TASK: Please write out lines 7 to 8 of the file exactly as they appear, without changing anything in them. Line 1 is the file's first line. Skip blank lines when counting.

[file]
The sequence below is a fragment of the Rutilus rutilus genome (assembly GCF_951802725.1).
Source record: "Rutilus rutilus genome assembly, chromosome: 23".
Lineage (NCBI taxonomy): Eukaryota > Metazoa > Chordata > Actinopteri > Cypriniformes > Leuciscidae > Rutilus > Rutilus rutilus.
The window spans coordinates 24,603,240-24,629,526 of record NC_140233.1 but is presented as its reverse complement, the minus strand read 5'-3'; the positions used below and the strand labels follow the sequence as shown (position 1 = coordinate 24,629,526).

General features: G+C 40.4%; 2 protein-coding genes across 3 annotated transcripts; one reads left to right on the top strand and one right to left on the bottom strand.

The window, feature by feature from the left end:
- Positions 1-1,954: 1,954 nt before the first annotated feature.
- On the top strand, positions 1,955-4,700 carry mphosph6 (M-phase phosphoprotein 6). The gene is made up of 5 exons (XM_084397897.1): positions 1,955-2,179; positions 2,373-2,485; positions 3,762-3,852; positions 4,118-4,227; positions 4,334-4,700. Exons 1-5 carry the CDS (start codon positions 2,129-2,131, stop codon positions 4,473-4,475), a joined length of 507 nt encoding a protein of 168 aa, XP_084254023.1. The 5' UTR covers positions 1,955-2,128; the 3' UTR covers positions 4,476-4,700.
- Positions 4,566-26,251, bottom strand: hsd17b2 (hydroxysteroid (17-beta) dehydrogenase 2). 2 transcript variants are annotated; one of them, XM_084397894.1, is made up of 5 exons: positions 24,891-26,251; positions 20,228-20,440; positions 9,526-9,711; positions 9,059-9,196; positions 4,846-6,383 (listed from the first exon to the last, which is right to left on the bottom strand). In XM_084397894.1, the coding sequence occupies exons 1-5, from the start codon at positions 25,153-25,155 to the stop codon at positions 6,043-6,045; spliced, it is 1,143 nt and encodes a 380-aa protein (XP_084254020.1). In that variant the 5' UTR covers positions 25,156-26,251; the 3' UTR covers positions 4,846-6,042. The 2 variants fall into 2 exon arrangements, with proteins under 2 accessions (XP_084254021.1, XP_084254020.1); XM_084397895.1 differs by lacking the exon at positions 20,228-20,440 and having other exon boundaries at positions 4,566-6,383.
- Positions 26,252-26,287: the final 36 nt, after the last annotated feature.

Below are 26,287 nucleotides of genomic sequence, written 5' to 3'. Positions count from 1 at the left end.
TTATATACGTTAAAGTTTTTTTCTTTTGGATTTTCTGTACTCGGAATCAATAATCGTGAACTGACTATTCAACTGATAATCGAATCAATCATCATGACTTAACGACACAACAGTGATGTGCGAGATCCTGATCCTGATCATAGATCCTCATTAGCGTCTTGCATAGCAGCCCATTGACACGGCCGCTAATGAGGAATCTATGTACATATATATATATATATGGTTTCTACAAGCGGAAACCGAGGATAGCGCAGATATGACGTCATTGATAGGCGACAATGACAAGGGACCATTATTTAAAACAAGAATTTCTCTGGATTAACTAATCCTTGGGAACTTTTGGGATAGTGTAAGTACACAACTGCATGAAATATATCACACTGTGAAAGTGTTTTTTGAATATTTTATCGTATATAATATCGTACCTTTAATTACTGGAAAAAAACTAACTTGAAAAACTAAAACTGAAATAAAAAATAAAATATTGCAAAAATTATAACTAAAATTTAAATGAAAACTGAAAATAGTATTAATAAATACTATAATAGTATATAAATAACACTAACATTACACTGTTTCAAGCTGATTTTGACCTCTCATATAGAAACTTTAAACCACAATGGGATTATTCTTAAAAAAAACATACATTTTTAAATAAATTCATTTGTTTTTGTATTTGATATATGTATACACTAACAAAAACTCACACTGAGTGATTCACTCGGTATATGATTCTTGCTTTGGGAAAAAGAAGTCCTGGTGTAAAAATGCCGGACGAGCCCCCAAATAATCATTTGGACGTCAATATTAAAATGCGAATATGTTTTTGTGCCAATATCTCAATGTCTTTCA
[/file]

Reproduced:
- Positions 1-1,954: 1,954 nt before the first annotated feature.
- On the top strand, positions 1,955-4,700 carry mphosph6 (M-phase phosphoprotein 6). The gene is made up of 5 exons (XM_084397897.1): positions 1,955-2,179; positions 2,373-2,485; positions 3,762-3,852; positions 4,118-4,227; positions 4,334-4,700. Exons 1-5 carry the CDS (start codon positions 2,129-2,131, stop codon positions 4,473-4,475), a joined length of 507 nt encoding a protein of 168 aa, XP_084254023.1. The 5' UTR covers positions 1,955-2,128; the 3' UTR covers positions 4,476-4,700.